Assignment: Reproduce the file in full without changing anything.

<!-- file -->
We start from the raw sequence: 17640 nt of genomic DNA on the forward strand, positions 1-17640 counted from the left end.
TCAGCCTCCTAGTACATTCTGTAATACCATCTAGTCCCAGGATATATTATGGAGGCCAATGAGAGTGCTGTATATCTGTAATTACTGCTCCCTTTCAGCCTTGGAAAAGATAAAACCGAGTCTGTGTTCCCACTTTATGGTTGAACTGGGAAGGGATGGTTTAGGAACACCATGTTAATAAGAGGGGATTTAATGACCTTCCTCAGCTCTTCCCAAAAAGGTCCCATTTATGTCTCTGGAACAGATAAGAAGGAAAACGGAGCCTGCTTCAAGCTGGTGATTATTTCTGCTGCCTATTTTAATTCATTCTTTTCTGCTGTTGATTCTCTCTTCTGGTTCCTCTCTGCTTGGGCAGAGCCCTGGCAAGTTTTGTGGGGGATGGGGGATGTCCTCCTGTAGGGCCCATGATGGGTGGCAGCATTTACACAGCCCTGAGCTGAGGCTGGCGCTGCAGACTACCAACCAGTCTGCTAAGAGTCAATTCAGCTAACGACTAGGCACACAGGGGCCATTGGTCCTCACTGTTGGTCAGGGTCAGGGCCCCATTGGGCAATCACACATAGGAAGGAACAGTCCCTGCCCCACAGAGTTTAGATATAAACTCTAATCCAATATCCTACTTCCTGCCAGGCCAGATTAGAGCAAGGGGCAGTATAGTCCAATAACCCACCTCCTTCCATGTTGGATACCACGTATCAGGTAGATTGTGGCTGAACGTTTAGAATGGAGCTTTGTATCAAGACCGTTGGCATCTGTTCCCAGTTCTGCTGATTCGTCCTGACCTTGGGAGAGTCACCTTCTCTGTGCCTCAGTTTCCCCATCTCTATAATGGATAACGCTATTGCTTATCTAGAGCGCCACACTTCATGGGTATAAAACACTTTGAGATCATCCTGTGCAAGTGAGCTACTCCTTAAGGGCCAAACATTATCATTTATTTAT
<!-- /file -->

We start from the raw sequence: 17640 nt of genomic DNA on the forward strand, positions 1-17640 counted from the left end.
TCAGCCTCCTAGTACATTCTGTAATACCATCTAGTCCCAGGATATATTATGGAGGCCAATGAGAGTGCTGTATATCTGTAATTACTGCTCCCTTTCAGCCTTGGAAAAGATAAAACCGAGTCTGTGTTCCCACTTTATGGTTGAACTGGGAAGGGATGGTTTAGGAACACCATGTTAATAAGAGGGGATTTAATGACCTTCCTCAGCTCTTCCCAAAAAGGTCCCATTTATGTCTCTGGAACAGATAAGAAGGAAAACGGAGCCTGCTTCAAGCTGGTGATTATTTCTGCTGCCTATTTTAATTCATTCTTTTCTGCTGTTGATTCTCTCTTCTGGTTCCTCTCTGCTTGGGCAGAGCCCTGGCAAGTTTTGTGGGGGATGGGGGATGTCCTCCTGTAGGGCCCATGATGGGTGGCAGCATTTACACAGCCCTGAGCTGAGGCTGGCGCTGCAGACTACCAACCAGTCTGCTAAGAGTCAATTCAGCTAACGACTAGGCACACAGGGGCCATTGGTCCTCACTGTTGGTCAGGGTCAGGGCCCCATTGGGCAATCACACATAGGAAGGAACAGTCCCTGCCCCACAGAGTTTAGATATAAACTCTAATCCAATATCCTACTTCCTGCCAGGCCAGATTAGAGCAAGGGGCAGTATAGTCCAATAACCCACCTCCTTCCATGTTGGATACCACGTATCAGGTAGATTGTGGCTGAACGTTTAGAATGGAGCTTTGTATCAAGACCGTTGGCATCTGTTCCCAGTTCTGCTGATTCGTCCTGACCTTGGGAGAGTCACCTTCTCTGTGCCTCAGTTTCCCCATCTCTATAATGGATAACGCTATTGCTTATCTAGAGCGCCACACTTCATGGGTATAAAACACTTTGAGATCATCCTGTGCAAGTGAGCTACTCCTTAAGGGCCAAACATTATCATTTATTTAT